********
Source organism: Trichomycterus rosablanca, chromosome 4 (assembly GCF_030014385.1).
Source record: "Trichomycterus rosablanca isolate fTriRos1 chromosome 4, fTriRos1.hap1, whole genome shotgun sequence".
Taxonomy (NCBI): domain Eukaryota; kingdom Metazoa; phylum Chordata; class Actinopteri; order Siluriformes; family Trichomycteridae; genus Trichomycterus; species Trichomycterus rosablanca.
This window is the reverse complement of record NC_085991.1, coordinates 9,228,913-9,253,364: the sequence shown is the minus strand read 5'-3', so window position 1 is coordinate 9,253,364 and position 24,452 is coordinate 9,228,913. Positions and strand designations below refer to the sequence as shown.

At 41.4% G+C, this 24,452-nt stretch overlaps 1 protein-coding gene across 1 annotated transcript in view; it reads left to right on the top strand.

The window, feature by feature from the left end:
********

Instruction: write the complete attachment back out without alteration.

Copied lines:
Source organism: Trichomycterus rosablanca, chromosome 4 (assembly GCF_030014385.1).
Source record: "Trichomycterus rosablanca isolate fTriRos1 chromosome 4, fTriRos1.hap1, whole genome shotgun sequence".
Taxonomy (NCBI): domain Eukaryota; kingdom Metazoa; phylum Chordata; class Actinopteri; order Siluriformes; family Trichomycteridae; genus Trichomycterus; species Trichomycterus rosablanca.
This window is the reverse complement of record NC_085991.1, coordinates 9,228,913-9,253,364: the sequence shown is the minus strand read 5'-3', so window position 1 is coordinate 9,253,364 and position 24,452 is coordinate 9,228,913. Positions and strand designations below refer to the sequence as shown.

At 41.4% G+C, this 24,452-nt stretch overlaps 1 protein-coding gene across 1 annotated transcript in view; it reads left to right on the top strand.

The window, feature by feature from the left end: